I roll out of the comfort of my blanket lined sleeping bag laid atop a cot. I pull my clothes on in the dark tipi and make my way over to the guys’ tent where I find myself a coffee cup and cookie. The sun is barely beginning to reveal its light, allowing my horses and the surrounding pines to be seen as black outlines against the faint pink and teal sky. I sit alone on a log inside the flashlight lit canvas tent, sipping on instant coffee and reading a book. Marty lays in the tied open doorway, the crackling wood burning stove just on the other side. The red glow of the hot fire peers through the cracks of its door. The sound of the boiling water fills the dark morning air. I take the few steps outside to warm my coffee. Here, I listen to the clanking of the hobbles on my pack horse as he grazes amidst the darkness.
The camp jack, Edwis, appears through the pines with his horse in behind. I catch and saddle my tall, gray gelding and we ride north along the base of the huge rock covered mountain. The air is cool on my face with the coming of fall.
German, our short round herder of 25 years, is already with the ewes and lambs since before light. He has them gathered together moving towards an opening in the trees when Edwis and I ride upon them by following the sounds of their blats. We each tie our horse to a sagebrush and walk over to the herd. We go to the downhill side of them, the direction in which they will head to water and graze for the day. German makes his way to the front of the herd as well, using his dogs to keep them bunched tightly. Edwis and I cut off a small bunch of about 20 to get them started. After this, we create a human and dog alley.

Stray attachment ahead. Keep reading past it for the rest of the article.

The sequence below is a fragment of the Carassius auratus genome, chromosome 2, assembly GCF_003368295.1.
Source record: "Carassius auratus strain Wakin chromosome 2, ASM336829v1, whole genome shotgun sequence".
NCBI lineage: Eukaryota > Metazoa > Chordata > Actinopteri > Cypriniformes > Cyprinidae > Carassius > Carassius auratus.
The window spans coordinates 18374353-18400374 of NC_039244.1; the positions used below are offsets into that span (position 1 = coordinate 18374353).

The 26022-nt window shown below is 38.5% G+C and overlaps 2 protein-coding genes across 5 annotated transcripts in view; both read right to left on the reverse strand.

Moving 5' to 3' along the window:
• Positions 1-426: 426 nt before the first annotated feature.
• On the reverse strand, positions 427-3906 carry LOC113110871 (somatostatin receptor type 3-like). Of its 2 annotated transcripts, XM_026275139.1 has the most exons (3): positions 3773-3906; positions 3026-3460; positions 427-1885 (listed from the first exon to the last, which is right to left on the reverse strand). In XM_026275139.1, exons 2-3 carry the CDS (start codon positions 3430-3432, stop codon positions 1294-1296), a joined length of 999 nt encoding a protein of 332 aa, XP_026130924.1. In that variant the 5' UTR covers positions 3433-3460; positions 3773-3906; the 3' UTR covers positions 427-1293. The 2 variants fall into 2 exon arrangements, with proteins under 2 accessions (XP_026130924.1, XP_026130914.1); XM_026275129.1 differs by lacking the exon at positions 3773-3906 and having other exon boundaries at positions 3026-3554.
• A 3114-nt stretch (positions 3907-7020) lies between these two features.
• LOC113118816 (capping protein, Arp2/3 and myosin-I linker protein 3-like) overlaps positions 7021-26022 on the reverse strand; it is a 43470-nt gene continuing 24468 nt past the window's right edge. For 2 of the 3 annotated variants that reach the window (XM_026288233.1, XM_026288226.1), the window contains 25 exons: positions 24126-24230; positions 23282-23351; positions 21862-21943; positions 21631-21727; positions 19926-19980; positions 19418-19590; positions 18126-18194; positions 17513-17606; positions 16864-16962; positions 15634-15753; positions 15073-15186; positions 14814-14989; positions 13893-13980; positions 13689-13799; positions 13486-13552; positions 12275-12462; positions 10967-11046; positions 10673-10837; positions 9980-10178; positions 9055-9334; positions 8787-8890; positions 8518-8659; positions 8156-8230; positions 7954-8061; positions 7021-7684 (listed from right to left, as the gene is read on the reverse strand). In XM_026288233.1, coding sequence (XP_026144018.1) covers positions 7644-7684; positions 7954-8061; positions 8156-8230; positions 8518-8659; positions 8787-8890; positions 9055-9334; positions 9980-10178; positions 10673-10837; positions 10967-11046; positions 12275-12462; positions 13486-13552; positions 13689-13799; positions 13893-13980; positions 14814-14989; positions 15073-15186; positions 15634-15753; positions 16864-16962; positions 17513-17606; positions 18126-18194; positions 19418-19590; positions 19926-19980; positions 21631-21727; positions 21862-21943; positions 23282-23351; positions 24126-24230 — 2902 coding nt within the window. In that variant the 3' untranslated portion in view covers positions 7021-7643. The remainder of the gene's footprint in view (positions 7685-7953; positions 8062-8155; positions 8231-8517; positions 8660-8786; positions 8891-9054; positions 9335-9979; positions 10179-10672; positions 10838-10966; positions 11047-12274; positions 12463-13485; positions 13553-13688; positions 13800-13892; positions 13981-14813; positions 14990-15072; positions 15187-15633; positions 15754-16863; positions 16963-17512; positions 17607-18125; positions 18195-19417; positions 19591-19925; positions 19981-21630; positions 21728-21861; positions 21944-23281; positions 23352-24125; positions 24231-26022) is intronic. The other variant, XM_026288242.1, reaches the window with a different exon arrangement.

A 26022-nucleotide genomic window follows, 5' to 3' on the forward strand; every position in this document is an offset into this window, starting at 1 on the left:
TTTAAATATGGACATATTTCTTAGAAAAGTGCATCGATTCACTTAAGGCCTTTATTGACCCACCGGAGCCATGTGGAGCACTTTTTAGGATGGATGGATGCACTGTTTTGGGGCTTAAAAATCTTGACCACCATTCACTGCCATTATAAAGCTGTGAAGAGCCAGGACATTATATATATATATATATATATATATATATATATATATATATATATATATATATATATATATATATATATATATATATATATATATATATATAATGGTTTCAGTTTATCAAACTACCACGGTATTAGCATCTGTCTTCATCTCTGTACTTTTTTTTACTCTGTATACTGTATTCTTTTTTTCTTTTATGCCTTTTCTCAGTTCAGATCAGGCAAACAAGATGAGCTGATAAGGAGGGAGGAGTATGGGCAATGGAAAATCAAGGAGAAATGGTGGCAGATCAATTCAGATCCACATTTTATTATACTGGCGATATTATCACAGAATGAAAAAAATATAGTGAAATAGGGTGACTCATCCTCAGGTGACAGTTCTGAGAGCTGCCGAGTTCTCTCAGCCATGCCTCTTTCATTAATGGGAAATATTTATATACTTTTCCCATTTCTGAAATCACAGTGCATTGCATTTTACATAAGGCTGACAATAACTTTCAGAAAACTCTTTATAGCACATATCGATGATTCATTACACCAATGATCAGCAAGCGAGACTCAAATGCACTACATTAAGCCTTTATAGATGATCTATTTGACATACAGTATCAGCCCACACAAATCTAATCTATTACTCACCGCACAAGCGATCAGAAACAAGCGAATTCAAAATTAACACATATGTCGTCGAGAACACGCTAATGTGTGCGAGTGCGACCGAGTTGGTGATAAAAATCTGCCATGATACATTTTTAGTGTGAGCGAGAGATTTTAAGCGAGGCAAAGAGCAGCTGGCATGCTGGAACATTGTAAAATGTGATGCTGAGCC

Edwis stands across from me, using the small bunch in front of us as a lure to attract ewes and lambs from the main herd to run between us and towards them. German stands closely behind me so that nothing can sneak out of my view. Edwis has his dog close by to deter ewes or lambs from escaping behind him, and my dog, Villa, is in behind the herd keeping them all together and moving in the right direction.
I count by twos as the 2,119 ewes and lambs run and jump through the narrow opening. I only count to 100, 21 times, tallying each one on my small metal tally machine to keep track. After the last of them funnel through, German meets me at my horse to tell me of all the deaths he's had since the last time his herd was counted. 4 ewes ate poison, 7 lambs got sick, and 5 lambs were killed by coyotes. He climbs on his favorite bay and white pinto mare as we shake hands and say our Spanish goodbyes. This is the last time we'll see each other until he makes it out of the mountains and to the corral with his herd at the end of the month. Edwis and I ride back to camp. The excitement and nervousness of getting to count our wildest herd still pulsing through my veins. I love counting sheep. Once at camp, I begin tearing down my cot and tipi while Edwis cooks us each a fish for breakfast and a bigger meal which he will deliver to German at the herd. The ewes get antsy to leave this time of year, although I am the opposite and dread leaving my favorite place on earth, so one guy never leaves their sight. I pick through the tiny bones on my crispy little trout while Edwis and I visit about anything and everything, all in Spanish. He helps me load my 3-year-old pack horse when we finish up and sends me on my way. I tell him good luck on the trail and see you at the corrals! I ride away through the pines and sage with a great feeling of nostalgia, knowing this will be my last herd to count in the mountains this year.